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Different Application of Joins in SQL

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Structurally organized with large quantities of information, databases are the backbone of every organization. That is why companies invest in database applications such as MySQL, PostgreSQL, Microsoft SQL Server and Oracle to store, retrieve, and manage their data. In addition to minimizing paper work, DBMS makes it easy to fetch historical data.

The task of retrieving data is made simple by a range of clauses and commands in SQL. Join clause is arguably the most used clause to retrieve data from the piles of record stored in numerous tables as it helps combine fields from multiple tables by using values common to each. Regardless of how difficult the scenario is to fetch the data, programmers do find a way to get the desired result, from combining different joins in a single SQL command to creating temporary tables to using variables.

That said, there always comes a situation when conventional procedures fail to deliver result. In such situations, programmers have to try different approaches. In this blog post, we are discussing one such scenario.

The Scenario

Imagine a situation in which fetching columns will be decided on a key column value, with source table having multiple records for a day but the target table should have one record per day.

Source Table

CUSTOMER_

ID

CHAR_

ID

EFF_DATE STATUS IND Need to do
1 15 1-Aug-17 A ? Combine (status and IND values) that are coming on a day
1 7 1-Aug-17 ? Y
1 15 2-Aug-17 C ? Get IND value from previous date
1 7 3-Aug-17 ? N Get Status value from previous date
1 15 4-Aug-17 D ? Combine them as these are on same day
1 7 4-Aug-17 ? Y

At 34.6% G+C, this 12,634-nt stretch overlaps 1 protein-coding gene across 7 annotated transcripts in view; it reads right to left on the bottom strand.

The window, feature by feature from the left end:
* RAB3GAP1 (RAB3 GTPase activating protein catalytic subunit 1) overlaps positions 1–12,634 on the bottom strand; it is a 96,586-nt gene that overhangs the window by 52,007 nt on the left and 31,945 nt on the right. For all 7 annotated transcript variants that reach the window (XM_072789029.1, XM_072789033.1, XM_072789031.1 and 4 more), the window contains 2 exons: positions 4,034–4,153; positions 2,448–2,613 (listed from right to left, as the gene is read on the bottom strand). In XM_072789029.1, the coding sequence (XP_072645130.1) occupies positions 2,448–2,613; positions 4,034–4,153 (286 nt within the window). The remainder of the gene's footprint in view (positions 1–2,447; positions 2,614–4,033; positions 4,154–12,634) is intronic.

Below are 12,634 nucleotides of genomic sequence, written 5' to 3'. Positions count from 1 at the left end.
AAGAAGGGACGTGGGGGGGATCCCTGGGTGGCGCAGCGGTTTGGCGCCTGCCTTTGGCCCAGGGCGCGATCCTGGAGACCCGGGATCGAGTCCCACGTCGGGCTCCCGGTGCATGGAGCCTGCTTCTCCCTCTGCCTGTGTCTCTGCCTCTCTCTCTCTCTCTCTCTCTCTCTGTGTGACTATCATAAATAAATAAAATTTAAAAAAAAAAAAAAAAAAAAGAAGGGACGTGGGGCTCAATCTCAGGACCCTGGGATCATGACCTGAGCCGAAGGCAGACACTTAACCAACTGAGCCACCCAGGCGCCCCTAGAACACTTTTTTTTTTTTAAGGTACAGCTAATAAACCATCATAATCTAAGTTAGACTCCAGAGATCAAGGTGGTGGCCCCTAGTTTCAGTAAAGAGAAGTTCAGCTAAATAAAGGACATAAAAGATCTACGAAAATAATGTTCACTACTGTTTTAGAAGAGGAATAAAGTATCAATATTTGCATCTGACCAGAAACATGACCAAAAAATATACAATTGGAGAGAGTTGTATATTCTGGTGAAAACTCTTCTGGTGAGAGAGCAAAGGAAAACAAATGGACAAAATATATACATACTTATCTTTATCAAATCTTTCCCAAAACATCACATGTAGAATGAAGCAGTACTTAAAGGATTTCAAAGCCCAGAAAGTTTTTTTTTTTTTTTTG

Target Table

CUSTOMER_ID EFF_DATE STATUS IND
1 1-Aug-17 A Y
1 2-Aug-17 C Y
1 3-Aug-17 C N
1 4-Aug-17 D Y

 

Limitations

We have one source and one target table. The source table has jumbled data and we cannot change its structure (DDL) as it is already in use.

Problem Statement

  • For a day, Status column will be populated in target table from row having CHAR_ID column value 15 only.
  • If on that day CHAR_ID=15 record is not present then status will be taken from previous day CHAR_ID=15 record.
  • For a day, IND will be populated in target table from row having CHAR_ID column value 7 only.
  • If on that day CHAR_ID=7 is not present then IND will be taken from previous day IND =7 record.
  • In case on a day, we have both values for CHAR_ID=15 and CHAR=7, values of columns STATUS and IND will be merged into one.

Solution

Firstly, we divide the data in two different sets of sources based on values of column CHAR_ID

Source 1

CUSTOMER_ID CHAR_ID EFF_DATE STATUS
1 15 1-Aug-17 A
1 15 2-Aug-17 C
1 15 4-Aug-17 D

 

Source 2

CUSTOMER_ID CHAR_ID EFF_DATE IND
1 7 1-Aug-17 Y
1 7 3-Aug-17 N
1 7 4-Aug-17 Y

 

Now to fetch all records from source 1, we join both the data sets based on CUSTOMER_ID and EFF_DATE on below condition:

  • Getting 1 record from source 1 table for an effective date and then joining it with the complete source 2
  • Source 1 effective date should be greater than or equal to source 2 effective date
  • This action will result in multiple records, thus, we will need to filter the records. So, the record with a higher source 2 effective date against a source 1 effective date will be picked.

SELECT * FROM (